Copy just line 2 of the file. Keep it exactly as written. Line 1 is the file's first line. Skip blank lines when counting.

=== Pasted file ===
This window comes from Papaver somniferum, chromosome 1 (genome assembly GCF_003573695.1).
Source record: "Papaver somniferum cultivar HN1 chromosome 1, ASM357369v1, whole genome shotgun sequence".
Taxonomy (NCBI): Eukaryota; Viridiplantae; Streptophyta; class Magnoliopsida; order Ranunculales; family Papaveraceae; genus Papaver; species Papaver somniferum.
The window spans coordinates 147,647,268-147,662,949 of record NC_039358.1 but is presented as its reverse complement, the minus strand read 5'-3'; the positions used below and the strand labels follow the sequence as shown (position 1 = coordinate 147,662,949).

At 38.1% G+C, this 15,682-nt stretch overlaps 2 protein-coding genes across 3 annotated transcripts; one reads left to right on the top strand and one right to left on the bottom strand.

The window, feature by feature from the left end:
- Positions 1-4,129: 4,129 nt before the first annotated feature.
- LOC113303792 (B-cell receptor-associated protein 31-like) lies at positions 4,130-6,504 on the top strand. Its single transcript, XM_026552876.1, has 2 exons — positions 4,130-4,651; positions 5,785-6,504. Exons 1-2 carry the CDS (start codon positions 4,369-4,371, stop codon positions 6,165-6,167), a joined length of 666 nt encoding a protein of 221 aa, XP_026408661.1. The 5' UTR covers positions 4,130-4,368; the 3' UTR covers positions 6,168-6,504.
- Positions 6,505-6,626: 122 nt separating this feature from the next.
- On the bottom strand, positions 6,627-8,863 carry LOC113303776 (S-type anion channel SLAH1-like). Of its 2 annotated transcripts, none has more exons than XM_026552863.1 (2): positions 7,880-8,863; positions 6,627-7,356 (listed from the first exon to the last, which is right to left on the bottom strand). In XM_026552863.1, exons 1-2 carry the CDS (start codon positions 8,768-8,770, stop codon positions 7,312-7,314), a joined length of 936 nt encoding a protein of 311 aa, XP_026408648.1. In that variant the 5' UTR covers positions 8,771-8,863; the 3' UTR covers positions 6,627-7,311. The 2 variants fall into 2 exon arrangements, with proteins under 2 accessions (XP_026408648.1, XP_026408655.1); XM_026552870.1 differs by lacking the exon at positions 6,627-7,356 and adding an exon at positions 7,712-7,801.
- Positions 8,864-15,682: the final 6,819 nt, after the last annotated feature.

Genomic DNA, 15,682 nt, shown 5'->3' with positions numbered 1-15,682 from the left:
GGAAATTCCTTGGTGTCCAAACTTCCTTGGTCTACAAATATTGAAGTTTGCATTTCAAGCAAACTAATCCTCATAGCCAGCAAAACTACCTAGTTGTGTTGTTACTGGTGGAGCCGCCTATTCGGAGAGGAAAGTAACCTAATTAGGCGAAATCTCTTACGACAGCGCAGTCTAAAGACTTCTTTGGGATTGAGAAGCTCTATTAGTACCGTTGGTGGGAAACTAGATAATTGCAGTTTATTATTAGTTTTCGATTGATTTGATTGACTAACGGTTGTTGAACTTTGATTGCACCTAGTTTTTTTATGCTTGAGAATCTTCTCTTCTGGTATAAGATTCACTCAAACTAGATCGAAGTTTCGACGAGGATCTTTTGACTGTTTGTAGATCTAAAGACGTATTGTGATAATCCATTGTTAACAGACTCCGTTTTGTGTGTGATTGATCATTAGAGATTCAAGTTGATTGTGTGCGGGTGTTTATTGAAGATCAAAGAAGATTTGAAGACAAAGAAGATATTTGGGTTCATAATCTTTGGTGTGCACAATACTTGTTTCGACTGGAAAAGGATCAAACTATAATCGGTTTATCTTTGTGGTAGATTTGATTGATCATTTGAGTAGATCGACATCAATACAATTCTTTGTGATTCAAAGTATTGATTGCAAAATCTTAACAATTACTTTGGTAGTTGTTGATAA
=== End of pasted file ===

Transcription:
Source record: "Papaver somniferum cultivar HN1 chromosome 1, ASM357369v1, whole genome shotgun sequence".